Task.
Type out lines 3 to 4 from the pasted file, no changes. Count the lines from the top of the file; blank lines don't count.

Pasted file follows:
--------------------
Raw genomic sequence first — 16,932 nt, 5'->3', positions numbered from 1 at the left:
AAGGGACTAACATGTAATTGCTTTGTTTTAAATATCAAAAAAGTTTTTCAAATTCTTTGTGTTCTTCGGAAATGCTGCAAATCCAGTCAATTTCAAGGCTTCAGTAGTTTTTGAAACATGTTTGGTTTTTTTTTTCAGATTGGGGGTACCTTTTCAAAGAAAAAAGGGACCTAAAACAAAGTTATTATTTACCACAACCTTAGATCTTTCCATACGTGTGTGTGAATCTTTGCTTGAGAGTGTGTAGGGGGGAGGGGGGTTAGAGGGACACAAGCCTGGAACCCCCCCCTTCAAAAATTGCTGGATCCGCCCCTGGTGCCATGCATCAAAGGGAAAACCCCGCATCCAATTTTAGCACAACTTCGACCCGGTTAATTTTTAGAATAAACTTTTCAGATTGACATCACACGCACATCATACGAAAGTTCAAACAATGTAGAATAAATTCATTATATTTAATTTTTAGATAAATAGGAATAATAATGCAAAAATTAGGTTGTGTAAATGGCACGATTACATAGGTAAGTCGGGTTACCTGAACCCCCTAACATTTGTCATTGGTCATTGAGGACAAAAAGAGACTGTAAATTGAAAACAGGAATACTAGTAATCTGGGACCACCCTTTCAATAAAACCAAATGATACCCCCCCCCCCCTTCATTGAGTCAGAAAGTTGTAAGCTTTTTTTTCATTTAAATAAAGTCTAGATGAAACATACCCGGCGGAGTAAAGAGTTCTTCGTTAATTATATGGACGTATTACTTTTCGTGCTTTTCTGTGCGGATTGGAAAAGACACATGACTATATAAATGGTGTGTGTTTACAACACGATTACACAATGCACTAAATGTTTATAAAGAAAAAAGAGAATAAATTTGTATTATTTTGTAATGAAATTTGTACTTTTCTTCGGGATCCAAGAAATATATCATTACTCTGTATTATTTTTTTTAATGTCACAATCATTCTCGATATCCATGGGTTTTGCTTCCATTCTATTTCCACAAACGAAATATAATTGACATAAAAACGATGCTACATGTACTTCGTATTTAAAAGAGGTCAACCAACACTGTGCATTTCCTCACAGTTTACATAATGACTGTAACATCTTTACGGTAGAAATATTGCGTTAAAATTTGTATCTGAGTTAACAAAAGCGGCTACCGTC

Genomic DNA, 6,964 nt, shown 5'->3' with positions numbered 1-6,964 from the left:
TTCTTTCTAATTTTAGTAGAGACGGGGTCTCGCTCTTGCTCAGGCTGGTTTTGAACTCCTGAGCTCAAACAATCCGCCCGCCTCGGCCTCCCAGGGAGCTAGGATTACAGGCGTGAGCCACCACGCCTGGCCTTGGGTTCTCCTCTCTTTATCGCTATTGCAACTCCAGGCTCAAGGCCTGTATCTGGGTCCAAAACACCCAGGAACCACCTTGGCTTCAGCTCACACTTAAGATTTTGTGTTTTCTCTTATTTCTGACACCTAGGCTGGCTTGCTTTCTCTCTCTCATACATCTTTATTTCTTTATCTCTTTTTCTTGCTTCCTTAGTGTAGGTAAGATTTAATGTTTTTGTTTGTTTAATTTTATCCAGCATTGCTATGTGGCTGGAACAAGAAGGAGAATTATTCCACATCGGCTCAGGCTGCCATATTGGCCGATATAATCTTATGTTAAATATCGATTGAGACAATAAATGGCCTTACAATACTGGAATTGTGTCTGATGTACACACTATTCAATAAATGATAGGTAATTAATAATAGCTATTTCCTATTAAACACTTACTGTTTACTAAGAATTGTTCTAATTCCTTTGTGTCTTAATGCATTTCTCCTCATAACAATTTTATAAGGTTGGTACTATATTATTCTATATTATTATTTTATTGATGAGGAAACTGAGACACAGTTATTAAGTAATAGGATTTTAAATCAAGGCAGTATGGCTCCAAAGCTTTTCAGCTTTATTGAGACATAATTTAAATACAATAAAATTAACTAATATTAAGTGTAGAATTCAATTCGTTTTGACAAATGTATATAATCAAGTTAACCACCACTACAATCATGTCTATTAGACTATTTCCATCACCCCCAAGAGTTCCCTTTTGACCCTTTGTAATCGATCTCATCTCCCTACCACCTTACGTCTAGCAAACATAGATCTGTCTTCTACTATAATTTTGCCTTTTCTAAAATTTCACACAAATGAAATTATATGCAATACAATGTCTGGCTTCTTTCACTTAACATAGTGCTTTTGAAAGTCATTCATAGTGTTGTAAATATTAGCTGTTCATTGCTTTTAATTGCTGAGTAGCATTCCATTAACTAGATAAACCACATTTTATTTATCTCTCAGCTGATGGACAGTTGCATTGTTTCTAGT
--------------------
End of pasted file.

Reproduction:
Genomic DNA, 6,964 nt, shown 5'->3' with positions numbered 1-6,964 from the left:
TTCTTTCTAATTTTAGTAGAGACGGGGTCTCGCTCTTGCTCAGGCTGGTTTTGAACTCCTGAGCTCAAACAATCCGCCCGCCTCGGCCTCCCAGGGAGCTAGGATTACAGGCGTGAGCCACCACGCCTGGCCTTGGGTTCTCCTCTCTTTATCGCTATTGCAACTCCAGGCTCAAGGCCTGTATCTGGGTCCAAAACACCCAGGAACCACCTTGGCTTCAGCTCACACTTAAGATTTTGTGTTTTCTCTTATTTCTGACACCTAGGCTGGCTTGCTTTCTCTCTCTCATACATCTTTATTTCTTTATCTCTTTTTCTTGCTTCCTTAGTGTAGGTAAGATTTAATGTTTTTGTTTGTTTAATTTTATCCAGCATTGCTATGTGGCTGGAACAAGAAGGAGAATTATTCCACATCGGCTCAGGCTGCCATATTGGCCGATATAATCTTATGTTAAATATCGATTGAGACAATAAATGGCCTTACAATACTGGAATTGTGTCTGATGTACACACTATTCAATAAATGATAGGTAATTAATAATAGCTATTTCCTATTAAACACTTACTGTTTACTAAGAATTGTTCTAATTCCTTTGTGTCTTAATGCATTTCTCCTCATAACAATTTTATAAGGTTGGTACTATATTATTCTATATTATTATTTTATTGATGAGGAAACTGAGACACAGTTATTAAGTAATAGGATTTTAAATCAAGGCAGTATGGCTCCAAAGCTTTTCAGCTTTATTGAGACATAATTTAAATACAATAAAATTAACTAATATTAAGTGTAGAATTCAATTCGTTTTGACAAATGTATATAATCAAGTTAACCACCACTACAATCATGTCTATTAGACTATTTCCATCACCCCCAAGAGTTCCCTTTTGACCCTTTGTAATCGATCTCATCTCCCTACCACCTTACGTCTAGCAAACATAGATCTGTCTTCTACTATAATTTTGCCTTTTCTAAAATTTCACACAAATGAAATTATATGCAATACAATGTCTGGCTTCTTTCACTTAACATAGTGCTTTTGAAAGTCATTCATAGTGTTGTAAATATTAGCTGTTCATTGCTTTTAATTGCTGAGTAGCATTCCATTAACTAGATAAACCACATTTTATTTATCTCTCAGCTGATGGACAGTTGCATTGTTTCTAGT